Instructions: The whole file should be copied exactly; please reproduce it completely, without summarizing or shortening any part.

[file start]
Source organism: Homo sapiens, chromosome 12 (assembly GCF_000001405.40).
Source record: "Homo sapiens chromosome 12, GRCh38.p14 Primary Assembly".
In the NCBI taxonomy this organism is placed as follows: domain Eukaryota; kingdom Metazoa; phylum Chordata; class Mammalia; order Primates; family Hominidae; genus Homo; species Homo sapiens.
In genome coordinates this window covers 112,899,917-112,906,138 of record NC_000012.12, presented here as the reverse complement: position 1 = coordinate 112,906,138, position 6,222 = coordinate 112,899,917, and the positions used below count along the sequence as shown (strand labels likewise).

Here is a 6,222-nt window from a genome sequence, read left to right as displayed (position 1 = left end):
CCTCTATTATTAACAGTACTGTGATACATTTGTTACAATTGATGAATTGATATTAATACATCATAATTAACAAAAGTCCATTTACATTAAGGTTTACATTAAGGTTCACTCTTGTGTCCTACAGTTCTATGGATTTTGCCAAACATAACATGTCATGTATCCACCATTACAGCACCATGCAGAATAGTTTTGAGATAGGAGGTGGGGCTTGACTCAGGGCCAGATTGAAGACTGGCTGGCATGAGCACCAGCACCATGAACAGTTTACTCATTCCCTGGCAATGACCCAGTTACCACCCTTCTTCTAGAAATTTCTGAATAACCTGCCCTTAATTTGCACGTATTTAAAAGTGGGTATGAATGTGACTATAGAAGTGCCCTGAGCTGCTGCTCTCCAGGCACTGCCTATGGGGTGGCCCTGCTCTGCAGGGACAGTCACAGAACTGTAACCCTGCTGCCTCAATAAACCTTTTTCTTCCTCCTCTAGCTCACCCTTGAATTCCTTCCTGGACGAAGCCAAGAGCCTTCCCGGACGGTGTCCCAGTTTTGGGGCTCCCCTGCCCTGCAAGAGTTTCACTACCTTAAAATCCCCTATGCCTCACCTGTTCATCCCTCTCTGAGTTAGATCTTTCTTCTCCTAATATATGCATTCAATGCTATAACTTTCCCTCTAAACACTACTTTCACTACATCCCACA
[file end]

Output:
Source organism: Homo sapiens, chromosome 12 (assembly GCF_000001405.40).
Source record: "Homo sapiens chromosome 12, GRCh38.p14 Primary Assembly".
In the NCBI taxonomy this organism is placed as follows: domain Eukaryota; kingdom Metazoa; phylum Chordata; class Mammalia; order Primates; family Hominidae; genus Homo; species Homo sapiens.
In genome coordinates this window covers 112,899,917-112,906,138 of record NC_000012.12, presented here as the reverse complement: position 1 = coordinate 112,906,138, position 6,222 = coordinate 112,899,917, and the positions used below count along the sequence as shown (strand labels likewise).

Here is a 6,222-nt window from a genome sequence, read left to right as displayed (position 1 = left end):
CCTCTATTATTAACAGTACTGTGATACATTTGTTACAATTGATGAATTGATATTAATACATCATAATTAACAAAAGTCCATTTACATTAAGGTTTACATTAAGGTTCACTCTTGTGTCCTACAGTTCTATGGATTTTGCCAAACATAACATGTCATGTATCCACCATTACAGCACCATGCAGAATAGTTTTGAGATAGGAGGTGGGGCTTGACTCAGGGCCAGATTGAAGACTGGCTGGCATGAGCACCAGCACCATGAACAGTTTACTCATTCCCTGGCAATGACCCAGTTACCACCCTTCTTCTAGAAATTTCTGAATAACCTGCCCTTAATTTGCACGTATTTAAAAGTGGGTATGAATGTGACTATAGAAGTGCCCTGAGCTGCTGCTCTCCAGGCACTGCCTATGGGGTGGCCCTGCTCTGCAGGGACAGTCACAGAACTGTAACCCTGCTGCCTCAATAAACCTTTTTCTTCCTCCTCTAGCTCACCCTTGAATTCCTTCCTGGACGAAGCCAAGAGCCTTCCCGGACGGTGTCCCAGTTTTGGGGCTCCCCTGCCCTGCAAGAGTTTCACTACCTTAAAATCCCCTATGCCTCACCTGTTCATCCCTCTCTGAGTTAGATCTTTCTTCTCCTAATATATGCATTCAATGCTATAACTTTCCCTCTAAACACTACTTTCACTACATCCCACA